Film

Deadmonton Horror Film Festival

film-deadmonton-midnightmovie

Horror fest reclaims the name for its own nefarious purposes

Like most really great ideas, the name of the Deadmonton Horror Film
Festival owes its origins to a mixture of ingenuity and serendipity.
Sprouting from the roots of the Return to Odd marathon screenings put on by
the departed Oddity video store (since re-named The Lobby, the owner of
which, Kevin Martin, has a hand in running the current incarnation of the
festival), as Deadmonton co-curator and co-head organizer Derek Clayton
explains, they had to improvise when they weren’t able to contact
Oddity’s original owner about using the established brand.

 

“It all came about because his e-mail account changed, and we
couldn’t get ahold of him,” says Clayton casually. “At
that point, we decided we were going to have to rename it. So we decided to
go with Deadmonton because we thought it might be nice to take the name
back from the naysayers, and what better way to do that than with a horror
festival? Shortly after that, Chris [the former owner] actually did finally
get ahold of us, and he said, ‘You know, you could have used the
name,’ but we figured it was a good time to rebrand it anyway.”

 

And a fairly good rebrand, to boot. Clayton and fellow curator/organizer
Matt Acosta managed to be at the forefront of a wave of Edmontonians who
were looking to turn the city’s most notorious nickname into a mark
of pride. Though it normally alludes to city streets so sparse that a
zombie infestation would count as a major improvement in terms of foot
traffic, it just happens to be an ideal moniker for a festival that leans
towards the scary, gory and macabre. 

 

“It’s a slur against the city, but when you’re doing a
horror film festival, it’s really the perfect name,” points out
Clayton, who adds that he’s got the international consensus to back
him up on that fact. “It’s actually garnered us international
attention: I’ve seen postings on websites all over the world about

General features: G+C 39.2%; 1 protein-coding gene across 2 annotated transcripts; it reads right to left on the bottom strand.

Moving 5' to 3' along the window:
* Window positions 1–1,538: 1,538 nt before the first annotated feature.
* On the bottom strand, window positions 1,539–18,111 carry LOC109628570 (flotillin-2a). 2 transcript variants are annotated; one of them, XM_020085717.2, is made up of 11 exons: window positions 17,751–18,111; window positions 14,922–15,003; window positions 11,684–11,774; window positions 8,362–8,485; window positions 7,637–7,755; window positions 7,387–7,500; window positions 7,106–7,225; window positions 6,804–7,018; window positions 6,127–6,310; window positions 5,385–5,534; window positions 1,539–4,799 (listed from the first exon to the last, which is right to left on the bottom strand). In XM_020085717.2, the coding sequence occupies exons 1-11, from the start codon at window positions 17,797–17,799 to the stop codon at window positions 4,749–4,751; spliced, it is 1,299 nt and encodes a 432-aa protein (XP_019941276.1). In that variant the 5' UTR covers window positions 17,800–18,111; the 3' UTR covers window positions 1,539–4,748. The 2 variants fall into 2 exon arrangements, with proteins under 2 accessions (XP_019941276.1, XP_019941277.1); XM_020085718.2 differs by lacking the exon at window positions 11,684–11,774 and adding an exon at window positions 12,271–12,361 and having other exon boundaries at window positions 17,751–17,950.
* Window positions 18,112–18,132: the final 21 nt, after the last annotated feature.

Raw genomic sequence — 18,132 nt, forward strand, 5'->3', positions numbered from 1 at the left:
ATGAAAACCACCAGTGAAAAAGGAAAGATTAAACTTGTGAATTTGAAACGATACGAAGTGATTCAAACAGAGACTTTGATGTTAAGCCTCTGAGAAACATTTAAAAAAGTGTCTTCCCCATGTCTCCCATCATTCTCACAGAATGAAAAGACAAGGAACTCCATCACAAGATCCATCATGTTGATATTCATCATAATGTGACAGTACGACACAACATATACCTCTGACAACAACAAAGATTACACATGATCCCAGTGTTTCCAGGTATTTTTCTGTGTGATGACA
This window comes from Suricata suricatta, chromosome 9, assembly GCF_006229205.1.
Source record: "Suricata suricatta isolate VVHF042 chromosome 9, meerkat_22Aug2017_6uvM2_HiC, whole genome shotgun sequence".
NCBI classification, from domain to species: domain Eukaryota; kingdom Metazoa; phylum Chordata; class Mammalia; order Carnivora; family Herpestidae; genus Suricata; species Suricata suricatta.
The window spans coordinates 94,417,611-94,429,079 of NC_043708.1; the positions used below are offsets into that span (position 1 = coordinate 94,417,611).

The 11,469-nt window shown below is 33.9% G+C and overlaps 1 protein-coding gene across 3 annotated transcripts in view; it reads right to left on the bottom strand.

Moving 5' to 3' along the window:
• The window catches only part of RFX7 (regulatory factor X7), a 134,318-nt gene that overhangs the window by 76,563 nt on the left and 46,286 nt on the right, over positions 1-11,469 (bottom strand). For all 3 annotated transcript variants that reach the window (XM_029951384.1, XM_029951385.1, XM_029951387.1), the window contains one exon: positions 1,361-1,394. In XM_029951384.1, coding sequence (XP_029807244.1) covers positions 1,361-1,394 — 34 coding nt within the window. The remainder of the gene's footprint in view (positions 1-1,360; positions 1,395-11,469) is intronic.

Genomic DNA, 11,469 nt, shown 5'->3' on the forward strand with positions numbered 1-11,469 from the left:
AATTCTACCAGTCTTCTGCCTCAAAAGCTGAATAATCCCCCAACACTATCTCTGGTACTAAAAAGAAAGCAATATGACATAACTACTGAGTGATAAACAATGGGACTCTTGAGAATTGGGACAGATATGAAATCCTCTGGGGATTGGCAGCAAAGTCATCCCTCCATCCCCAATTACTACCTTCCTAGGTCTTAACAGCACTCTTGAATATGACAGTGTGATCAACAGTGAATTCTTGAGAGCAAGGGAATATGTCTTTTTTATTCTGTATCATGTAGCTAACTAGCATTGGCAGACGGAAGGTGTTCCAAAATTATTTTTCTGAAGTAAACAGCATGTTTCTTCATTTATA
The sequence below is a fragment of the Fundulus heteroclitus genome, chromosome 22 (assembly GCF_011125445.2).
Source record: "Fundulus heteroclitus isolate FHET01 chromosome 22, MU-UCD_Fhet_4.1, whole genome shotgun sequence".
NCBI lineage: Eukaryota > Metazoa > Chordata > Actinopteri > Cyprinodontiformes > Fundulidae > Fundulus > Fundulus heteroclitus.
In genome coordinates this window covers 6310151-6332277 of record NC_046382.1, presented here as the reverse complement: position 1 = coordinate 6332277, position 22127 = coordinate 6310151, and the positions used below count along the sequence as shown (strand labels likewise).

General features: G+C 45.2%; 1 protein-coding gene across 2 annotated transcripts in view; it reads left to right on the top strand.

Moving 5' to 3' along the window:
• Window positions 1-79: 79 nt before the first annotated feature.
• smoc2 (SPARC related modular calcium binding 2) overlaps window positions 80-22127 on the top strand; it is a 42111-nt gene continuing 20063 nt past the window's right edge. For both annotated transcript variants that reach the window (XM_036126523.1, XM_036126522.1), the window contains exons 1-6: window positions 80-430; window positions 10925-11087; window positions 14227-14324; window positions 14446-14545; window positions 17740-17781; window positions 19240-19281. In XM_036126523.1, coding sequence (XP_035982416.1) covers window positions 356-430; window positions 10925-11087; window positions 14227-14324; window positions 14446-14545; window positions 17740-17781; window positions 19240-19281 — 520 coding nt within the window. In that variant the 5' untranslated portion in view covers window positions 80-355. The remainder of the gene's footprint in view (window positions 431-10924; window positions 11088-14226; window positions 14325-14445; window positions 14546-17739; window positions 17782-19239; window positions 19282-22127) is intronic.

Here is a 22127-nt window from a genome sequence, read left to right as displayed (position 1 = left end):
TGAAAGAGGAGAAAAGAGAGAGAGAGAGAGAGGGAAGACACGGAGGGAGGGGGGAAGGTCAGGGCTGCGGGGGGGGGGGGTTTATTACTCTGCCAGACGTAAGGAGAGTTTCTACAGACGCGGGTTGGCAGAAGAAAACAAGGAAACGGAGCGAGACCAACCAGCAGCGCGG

the movies and the name of the festival. 

 

“And that’s the best way to turn the insult around, to take it
back: we’re garnering international attention for being a centre of
something,” he continues. “We’ve had a lot of people
saying things like, ‘Wow, look at the lineup those Deadmonton guys
have got.’ We’d really like it if we could put Edmonton on the
map for the genre, and for horror culture in general.” 

 

If that is indeed their goal, they’ve gotten off to a fabulous start:
the festival itself, which runs over the weekend, has pulled in a number of
prestiguous premieres and revivals that are well worth buzzing about. The
biggest is certainly My Name is Bruce, a film written by and starring the
Evil Dead legend as a washed-up version of himself who gets called on to
fight a real life monster in Oregon, and which Deadmonton will be showing
in its Canadian premiere (and there’s obviously a market: Saturday
night’s showings are already sold out on the strength of its anchor
slot). They scored another big Canadian premiere with Midnight Movie, a
slasher-flick-come-to-life film that has been garnering rave reviews
wherever its shown.

 

On the revival side of things, they’ve managed to track down a 35 mm
print of Phantasm, which will show on the big screen in Edmonton for the
first time since its release in 1979, and Night of the Creeps, a film
Clayton is particularly excited about, as it doesn’t even yet have a
DVD release, making its Friday screening one of the few ways horror fans
can see it.  

 

Of course, the quality of films means nothing without an audience, but
Clayton feels confident that Edmonton is ripe for horror, from our
burgeoning metal and psychobilly scenes to our weel-established
character. 

 

“It’s not a pretentious city, and a lot of the more pretentious
elements tend to eschew the horror film,” Clayton says. “We
were at another screening—I won’t say what festival it
was—but every horror film, they called a ‘psychological
thriller.’ And we called that they were going to do that, because
‘horror’ is almost a dirty word. But we’re not a
pretentious city: we know what horror is and we like horror movies.”

 

Fri, Oct 24 – Sun, Oct 26

Deadmonton 

Horror Film
Festival

Featuring My
Name is Bruce, Midnight Movie, Tokyo Gore Police, Night of the
Creeps, Phantasm, and more

Metro
Cinema

for more
details visit metrocinema.org or deadmonton.net

1 Comment

  • Deadmonton is still associated with the horror genre. Seems perfect for a zombie apocalypse themed horror. Go to the Deadmonton.com or Deadmonton.net to see how it is showing up now. Looks like it will be fun.

Leave a Comment

*